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Psychology: Testing Equipment


The materials on this page are the copyright of the Bodleian Libraries and the Oxford University Department of Experimental Psychology.

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Equipment for Conducting Research - Summary

Before Computer Science
Electro-mechanical instruments were used for recording physiological responses of participants. Some psychologists designed their own devices to carry out their research (Kenneth Craik, William McDougall). Their instruments would then be manufactured by C.F. Palmer Ltd, one of the major commercial firms supplying physiological apparatus for experimental science. Instruments for psychology appeared in their 1934 catalogue.

Sykes, A.H. (1995) A short history of C.F. Palmer (London) Ltd, physiological instrument makers. Journal of Medical Biography, Vol. 3, Part 4, pp. 225-231.

View K. Craik's Control of Velocity Test and W. McDougall's McDougall-Schuster Dotter, provided by the Oxford Museum of the History of Science.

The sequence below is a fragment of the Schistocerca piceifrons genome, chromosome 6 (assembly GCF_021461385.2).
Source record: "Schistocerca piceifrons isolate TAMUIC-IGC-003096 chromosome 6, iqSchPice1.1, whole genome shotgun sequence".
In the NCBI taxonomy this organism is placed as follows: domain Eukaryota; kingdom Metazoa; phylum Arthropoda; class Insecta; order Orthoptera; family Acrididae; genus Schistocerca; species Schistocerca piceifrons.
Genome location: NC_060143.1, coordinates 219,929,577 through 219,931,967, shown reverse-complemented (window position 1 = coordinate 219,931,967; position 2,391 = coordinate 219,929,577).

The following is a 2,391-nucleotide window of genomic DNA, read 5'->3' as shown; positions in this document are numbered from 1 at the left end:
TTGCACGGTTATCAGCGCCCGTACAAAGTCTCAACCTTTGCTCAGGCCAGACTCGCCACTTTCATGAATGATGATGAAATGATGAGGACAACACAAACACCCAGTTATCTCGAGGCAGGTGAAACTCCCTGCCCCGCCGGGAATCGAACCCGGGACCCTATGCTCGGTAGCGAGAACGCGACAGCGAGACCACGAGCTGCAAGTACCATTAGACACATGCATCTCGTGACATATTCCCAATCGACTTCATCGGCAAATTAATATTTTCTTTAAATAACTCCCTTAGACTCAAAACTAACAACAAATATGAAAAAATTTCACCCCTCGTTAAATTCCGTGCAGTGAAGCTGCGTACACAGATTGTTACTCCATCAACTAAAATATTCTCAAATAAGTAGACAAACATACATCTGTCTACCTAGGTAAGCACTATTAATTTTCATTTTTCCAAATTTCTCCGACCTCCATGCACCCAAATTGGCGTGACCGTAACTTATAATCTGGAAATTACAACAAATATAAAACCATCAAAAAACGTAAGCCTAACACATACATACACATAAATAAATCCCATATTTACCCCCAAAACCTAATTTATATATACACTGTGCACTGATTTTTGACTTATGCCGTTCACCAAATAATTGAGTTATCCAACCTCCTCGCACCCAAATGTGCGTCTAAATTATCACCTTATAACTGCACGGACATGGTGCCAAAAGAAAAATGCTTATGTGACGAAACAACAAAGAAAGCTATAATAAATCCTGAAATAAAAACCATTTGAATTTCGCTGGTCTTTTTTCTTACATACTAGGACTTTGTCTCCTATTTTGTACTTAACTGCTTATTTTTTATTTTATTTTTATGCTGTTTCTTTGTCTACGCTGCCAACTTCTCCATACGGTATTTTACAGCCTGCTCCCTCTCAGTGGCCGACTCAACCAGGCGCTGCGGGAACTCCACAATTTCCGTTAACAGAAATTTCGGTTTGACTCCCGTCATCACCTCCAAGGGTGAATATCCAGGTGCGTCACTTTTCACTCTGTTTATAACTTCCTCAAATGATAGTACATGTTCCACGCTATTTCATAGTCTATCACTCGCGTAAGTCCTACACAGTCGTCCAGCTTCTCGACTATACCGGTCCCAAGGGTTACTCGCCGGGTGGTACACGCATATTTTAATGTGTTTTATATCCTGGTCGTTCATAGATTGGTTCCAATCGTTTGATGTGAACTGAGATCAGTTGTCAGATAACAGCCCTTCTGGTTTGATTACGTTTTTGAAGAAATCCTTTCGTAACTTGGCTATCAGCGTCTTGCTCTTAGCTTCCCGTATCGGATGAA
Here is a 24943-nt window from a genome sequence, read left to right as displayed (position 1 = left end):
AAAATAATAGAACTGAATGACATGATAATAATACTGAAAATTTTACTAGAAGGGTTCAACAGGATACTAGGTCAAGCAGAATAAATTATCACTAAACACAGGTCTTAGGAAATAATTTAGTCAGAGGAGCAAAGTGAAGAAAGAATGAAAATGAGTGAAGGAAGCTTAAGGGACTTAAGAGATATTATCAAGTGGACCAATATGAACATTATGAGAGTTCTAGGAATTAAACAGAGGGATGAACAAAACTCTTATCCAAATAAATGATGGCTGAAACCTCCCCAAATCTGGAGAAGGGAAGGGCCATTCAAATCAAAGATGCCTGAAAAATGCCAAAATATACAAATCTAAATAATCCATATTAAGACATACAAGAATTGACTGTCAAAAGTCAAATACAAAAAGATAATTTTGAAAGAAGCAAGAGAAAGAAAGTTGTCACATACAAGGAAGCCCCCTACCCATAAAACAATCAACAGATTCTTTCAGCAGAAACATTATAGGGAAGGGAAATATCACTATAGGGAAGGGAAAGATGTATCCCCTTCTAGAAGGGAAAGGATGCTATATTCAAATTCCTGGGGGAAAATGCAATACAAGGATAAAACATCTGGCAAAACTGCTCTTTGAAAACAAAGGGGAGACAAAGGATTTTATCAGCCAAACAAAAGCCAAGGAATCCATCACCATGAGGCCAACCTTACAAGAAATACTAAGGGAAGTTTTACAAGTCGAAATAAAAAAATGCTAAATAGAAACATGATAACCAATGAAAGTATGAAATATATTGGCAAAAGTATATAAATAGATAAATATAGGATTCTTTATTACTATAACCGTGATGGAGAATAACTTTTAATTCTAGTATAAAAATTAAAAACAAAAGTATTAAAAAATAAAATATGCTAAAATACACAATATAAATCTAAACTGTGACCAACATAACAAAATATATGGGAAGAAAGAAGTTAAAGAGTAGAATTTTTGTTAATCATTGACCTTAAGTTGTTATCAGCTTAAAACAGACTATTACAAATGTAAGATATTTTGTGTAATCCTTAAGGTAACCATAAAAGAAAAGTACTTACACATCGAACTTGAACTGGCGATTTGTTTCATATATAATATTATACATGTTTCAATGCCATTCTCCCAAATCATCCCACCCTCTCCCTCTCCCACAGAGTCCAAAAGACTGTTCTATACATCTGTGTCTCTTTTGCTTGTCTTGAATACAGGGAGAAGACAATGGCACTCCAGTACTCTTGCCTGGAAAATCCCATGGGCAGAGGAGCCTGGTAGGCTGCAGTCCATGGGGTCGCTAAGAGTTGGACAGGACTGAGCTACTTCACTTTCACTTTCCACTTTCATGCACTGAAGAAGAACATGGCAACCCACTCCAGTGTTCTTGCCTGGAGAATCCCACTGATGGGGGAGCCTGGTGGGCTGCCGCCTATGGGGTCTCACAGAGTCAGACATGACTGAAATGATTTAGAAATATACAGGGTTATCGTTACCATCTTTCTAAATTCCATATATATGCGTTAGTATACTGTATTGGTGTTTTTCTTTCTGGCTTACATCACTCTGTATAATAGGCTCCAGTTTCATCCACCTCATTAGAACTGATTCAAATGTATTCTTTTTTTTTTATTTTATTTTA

Click here to view its whole collection of psychological instruments.

Computers are used to measure brain activity in a number of brain imaging techniques. These techniques allow researchers to see how areas of the brain are responding when a participant performs specific cognitive tasks. They are non-invasive and facilitate observation and “measuring the human brain at work”. 

Magnetoencephalography (MEG)
Electroencephaography (EEG)
Functional Magnetic Resonance Imaging (fMRI)
Transcranial Magnetic Stimulation (TMS)
Eye Tracking

Button Box - This technique allows behavioural responses (reaction time, accuracy) to be collected from a psychological or psychophysical task with high precision.

Research at Oxford

A few pictures of old instruments


Visit the Museum of the History of Science to view the whole collection.